I wrote this twelve years ago when blogs were something that usually came just after Joe. As it
By Steve Worland
Forty eight years ago, on a blustery August evening in Redcar’s Zetland Park, I had my first off-road mind over matter experience. Encouraging words from some way behind prompted the sudden realisation that I no longer had a parent’s hand clutching the back of my saddle. I piled into the grass with a force that I still remember vividly. I remember the big curled pedal divot in the grass, I remember the long dark green stains on my knees and palms, I remember the front mudguard twisted against the tyre and, through sometime-warped patterns of event association, I remember three big nosed firemen coming into the living room to put out a chimney blaze. Most of all, I remember making a concerted effort not to cry. Pride can sometimes come after the fall.
I think that was my life’s first turning point. Rational thought is not a conscious concept for a four year old, but I was immediately and acutely aware that it was the power of belief and enthusiasm that had kept me upright for the length of the football pitch. My dad’s stabilising hand was merely a confidence trick. Since that day, most of my biggest lifestyle decisions and influences have been bike related because every time I go on a bike my mind becomes an open book, uncluttered by the obtrusive barriers of rules, regulations and accepted norms. The bicycle can be all things to all people. It’s one of the world’s great work tools. It spans a social spectrum that has no stereotypes.
An ever expanding band of pedalling friends and aquaintances are fascinated by the effect of bikes on their own ever expanding band of pedalling friends and aquaintances. They come to ask me for advice on what sort of bike they should buy. Most ask about Hybrids (“fig. thing composed of incongruous elements” – Concise Oxford Dictionary) mainly because they worry about the fashion accessory tag that the ‘right-on’ cynics attach to MTBs. I always tell them to buy an MTB, regardless of their riding ambitions.
Riding any bike involves an understanding of the multi faceted and inter-related concepts of balance, independent control of action, effort against gravity suck and personal achievement. These are life building forces that kids become acutely aware of before they have enough teeth to dent a Power Bar. Riding a bike off road begins to isolate, purify and highlight all those concepts away from the annoying interruptions of other people’s lives being led. The first time you leave the traffic, the hassle, the noise and the smoke behind, you’re commencing a long and secure relationship with the most far reaching and useful mechanical extension available for the advantageous adaption of the human body. Every conceivable environment becomes approachable. Life becomes less compartmentalised. Trapped emotions find outlets. I could go on but, at risk of sounding increasingly flowery, I’ll get to the point.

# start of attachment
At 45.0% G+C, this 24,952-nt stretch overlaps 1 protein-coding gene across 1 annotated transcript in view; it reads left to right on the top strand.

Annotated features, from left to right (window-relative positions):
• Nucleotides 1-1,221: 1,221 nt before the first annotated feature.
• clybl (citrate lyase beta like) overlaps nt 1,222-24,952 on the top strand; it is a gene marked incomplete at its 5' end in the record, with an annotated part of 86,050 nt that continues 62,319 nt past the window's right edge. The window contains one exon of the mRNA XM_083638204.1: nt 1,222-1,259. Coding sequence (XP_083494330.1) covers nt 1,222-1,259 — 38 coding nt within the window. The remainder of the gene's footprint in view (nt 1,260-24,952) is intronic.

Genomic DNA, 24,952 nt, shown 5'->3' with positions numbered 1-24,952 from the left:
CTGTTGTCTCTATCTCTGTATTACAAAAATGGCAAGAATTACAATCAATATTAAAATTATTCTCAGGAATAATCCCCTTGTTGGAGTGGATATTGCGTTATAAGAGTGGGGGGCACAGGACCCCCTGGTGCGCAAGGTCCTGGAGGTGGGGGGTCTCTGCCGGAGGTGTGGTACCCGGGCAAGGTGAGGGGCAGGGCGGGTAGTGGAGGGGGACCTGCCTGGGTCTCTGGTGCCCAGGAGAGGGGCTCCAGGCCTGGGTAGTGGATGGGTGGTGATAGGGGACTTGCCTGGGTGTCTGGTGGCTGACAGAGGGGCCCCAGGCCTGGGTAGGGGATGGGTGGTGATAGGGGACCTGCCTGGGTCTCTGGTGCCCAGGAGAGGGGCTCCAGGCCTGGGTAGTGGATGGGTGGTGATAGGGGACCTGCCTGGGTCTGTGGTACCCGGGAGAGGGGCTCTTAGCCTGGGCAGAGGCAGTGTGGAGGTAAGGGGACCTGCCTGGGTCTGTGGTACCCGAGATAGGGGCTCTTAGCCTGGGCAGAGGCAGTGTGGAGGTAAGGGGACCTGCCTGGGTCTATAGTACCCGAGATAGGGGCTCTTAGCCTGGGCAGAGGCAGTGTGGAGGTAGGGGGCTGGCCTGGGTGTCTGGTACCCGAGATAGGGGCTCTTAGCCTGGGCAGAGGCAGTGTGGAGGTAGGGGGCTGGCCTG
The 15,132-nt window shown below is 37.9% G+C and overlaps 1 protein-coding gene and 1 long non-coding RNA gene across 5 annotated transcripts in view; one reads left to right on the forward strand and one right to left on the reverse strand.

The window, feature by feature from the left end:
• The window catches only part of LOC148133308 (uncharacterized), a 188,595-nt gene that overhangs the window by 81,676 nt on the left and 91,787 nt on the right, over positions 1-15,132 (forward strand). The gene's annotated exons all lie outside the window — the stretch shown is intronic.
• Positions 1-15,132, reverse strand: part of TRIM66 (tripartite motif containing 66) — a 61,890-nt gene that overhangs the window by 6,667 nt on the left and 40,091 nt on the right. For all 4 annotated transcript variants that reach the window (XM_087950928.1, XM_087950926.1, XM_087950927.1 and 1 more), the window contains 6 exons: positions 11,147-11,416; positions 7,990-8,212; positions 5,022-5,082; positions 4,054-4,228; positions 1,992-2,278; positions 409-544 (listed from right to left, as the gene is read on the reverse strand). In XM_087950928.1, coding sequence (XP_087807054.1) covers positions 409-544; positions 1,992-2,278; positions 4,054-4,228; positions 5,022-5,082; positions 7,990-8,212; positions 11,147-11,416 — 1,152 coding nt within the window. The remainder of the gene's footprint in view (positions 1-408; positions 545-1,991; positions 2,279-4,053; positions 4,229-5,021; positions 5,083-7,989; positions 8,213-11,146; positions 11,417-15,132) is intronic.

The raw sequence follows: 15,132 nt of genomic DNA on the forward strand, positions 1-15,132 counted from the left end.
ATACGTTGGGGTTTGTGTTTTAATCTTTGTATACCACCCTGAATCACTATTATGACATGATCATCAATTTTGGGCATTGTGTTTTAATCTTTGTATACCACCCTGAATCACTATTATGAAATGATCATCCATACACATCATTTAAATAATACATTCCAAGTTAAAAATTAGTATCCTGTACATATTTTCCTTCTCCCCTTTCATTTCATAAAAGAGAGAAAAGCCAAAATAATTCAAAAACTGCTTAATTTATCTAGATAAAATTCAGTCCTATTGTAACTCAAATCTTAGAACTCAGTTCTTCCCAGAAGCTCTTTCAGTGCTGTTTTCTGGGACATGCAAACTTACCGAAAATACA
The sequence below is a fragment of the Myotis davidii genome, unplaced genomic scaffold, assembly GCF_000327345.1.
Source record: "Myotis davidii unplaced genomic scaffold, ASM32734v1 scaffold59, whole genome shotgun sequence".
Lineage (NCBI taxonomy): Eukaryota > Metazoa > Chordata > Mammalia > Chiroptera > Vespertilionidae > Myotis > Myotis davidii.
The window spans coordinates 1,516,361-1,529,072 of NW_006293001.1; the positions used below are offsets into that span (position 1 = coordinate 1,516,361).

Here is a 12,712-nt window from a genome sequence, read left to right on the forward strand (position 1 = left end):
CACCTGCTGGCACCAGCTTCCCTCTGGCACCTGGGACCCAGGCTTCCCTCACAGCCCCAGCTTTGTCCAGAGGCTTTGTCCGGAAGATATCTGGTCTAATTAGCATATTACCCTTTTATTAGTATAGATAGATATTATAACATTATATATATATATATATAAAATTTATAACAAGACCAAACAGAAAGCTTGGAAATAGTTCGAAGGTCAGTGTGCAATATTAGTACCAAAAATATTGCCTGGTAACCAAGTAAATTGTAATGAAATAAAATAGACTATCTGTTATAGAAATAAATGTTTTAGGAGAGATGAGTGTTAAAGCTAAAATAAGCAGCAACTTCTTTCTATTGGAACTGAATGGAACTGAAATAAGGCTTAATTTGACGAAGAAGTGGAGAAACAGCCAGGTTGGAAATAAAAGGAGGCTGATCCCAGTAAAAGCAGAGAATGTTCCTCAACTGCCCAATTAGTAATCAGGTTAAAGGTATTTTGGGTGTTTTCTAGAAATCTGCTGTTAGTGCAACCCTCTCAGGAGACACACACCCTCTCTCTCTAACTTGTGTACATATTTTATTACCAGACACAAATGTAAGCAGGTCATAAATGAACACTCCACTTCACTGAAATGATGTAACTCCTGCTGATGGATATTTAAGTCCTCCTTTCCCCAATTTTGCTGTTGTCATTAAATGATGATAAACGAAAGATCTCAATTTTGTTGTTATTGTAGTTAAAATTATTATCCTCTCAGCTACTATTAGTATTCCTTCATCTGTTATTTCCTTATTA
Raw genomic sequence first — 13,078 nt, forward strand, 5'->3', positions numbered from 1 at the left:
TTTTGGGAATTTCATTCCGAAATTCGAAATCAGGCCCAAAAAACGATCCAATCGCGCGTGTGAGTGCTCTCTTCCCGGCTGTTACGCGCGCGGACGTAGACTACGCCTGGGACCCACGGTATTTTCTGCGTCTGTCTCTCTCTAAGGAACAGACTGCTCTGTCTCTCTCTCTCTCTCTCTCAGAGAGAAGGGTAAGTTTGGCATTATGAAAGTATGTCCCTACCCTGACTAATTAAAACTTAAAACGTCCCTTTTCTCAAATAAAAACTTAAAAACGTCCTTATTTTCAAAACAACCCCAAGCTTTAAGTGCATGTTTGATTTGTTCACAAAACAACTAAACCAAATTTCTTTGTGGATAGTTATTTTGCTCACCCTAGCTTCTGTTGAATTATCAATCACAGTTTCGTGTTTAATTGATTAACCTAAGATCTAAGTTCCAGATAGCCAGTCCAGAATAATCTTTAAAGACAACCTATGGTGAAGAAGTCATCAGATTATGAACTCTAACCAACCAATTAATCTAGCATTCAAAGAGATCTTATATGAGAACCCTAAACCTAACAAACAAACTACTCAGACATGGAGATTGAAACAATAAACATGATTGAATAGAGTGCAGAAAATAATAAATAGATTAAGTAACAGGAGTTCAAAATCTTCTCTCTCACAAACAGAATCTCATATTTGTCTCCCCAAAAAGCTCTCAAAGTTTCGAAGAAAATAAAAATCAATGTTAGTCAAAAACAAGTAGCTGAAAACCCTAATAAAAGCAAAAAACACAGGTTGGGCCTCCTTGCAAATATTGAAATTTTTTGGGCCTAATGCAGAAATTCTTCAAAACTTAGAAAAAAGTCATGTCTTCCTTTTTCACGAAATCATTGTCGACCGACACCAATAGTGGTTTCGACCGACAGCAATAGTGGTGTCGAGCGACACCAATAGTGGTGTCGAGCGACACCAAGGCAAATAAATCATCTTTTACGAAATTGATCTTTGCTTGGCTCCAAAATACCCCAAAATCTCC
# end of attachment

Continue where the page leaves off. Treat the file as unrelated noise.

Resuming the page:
The MTB is the first true ‘bicycle for the people’. I advocate MTBs because almost everyone can find a way of feeling comfortable on them. Dropped handlebars need far more perseverance. Skinny wheels need far more care and attention. Road bikes and Hybrids are barely succesful marketing ploys aimed at those who passively accept the increasing compartmentalisation of active society. Live in a village. Drive to the city. Shop on the outskirts. Ride in a cycle lane. Go out training. The MTB captures the true free spirit of cycling, because it’s infinitely adaptable. If you want a tarmac speed machine, fit some skinny treads. If you want a rock-skimmer, fit a suspension fork. As Ivan Illich once said, the bicycle “allows people to create a new relationship between their life-space and their life-time,between their territory and the pulse of their being, without destroying their inherited balance”. Make of that what you will but to me it says “Get a Mountain Bike and pull your life back together”.